Pockets of the POSTECH campus are transformed into metaverse-ready spaces. Leveraging lessons learned from the COVID-19 pandemic, POSTECH used metaverse learning to allow students to conduct experiments and receive training the same way they do in a physical classroom. All they need to do is wear a virtual reality (VR) device before entering a lab or visiting a nuclear power plant. To go further, what if the teacher and the students can simultaneously see different content adapted to each other in class?
A POSTECH research team led by Professor Junsuk Rho (Department of Mechanical Engineering and Department of Chemical Engineering) with Ph.D. candidates Joohoon Kim and Junhwa Seong (Department of Mechanical Engineering) developed a three-channel encryption metaverse display.
A multifunctional metasurface used in the display presents different images by manipulating the incident polarization of light, promoting the common use of ultra-compact displays and next-generation anti-counterfeiting devices, which project different images depending on location where you look at them.
A metasurface is a sheet of man-made material with arrays of nanostructures, demonstrating superb light-directing ability. Each nanostructure is smaller than one wavelength, challenging researchers to find a way to store as many datasets in it as possible.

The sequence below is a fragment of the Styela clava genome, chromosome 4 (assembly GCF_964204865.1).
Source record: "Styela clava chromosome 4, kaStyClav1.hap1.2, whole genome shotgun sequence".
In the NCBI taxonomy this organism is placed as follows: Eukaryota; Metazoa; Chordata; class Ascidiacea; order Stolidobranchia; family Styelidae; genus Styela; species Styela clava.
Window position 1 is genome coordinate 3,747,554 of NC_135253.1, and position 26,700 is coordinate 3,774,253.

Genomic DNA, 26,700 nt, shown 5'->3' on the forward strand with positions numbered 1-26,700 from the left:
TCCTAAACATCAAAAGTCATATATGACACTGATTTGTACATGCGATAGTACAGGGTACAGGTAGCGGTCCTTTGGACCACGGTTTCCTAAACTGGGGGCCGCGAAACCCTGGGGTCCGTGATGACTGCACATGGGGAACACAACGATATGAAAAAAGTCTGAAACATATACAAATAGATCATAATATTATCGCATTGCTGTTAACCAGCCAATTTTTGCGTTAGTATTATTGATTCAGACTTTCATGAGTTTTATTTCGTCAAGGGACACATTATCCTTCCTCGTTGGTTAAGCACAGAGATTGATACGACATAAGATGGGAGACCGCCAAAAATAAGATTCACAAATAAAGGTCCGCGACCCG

Moreover, the conventional metasurface can only hold one piece of information in a nanostructure, requiring shape or matrix changes to record multiple pieces of information. These changes require complicated design manufacturing processes, resulting in additional inconvenience and cost. There is also a limit to reducing its size.
To overcome this problem, the research team combined Malus’s Law amplitude modulation and geometric phase manipulation to fabricate single-cell-driven, three-channel encryption meta-displays. These have a simple structure, easy and inexpensive to make, and of very small size (0.5 mm). The researchers managed to print three different logos on the meta-displays
Professor Rho explained: “The study is an achievement that transcends the limitations of the conventional metasurface, which could not control near-field and far-field light at the same time. He added: “Our meta-display can be used to create security devices that generate different images depending on the user’s orientation, or to customize VR/AR displays that show the teacher and student different screen contents in the same class.”
The research was recently published in Advanced sciences.
Muhammad Qasim Mehmood et al, Single‐Cell‐Driven Tri‐Channel Encryption Meta‐Displays, Advanced sciences (2022). DOI: 10.1002/advs.202203962
Provided by Pohang University of Science and Technology (POSTECH)
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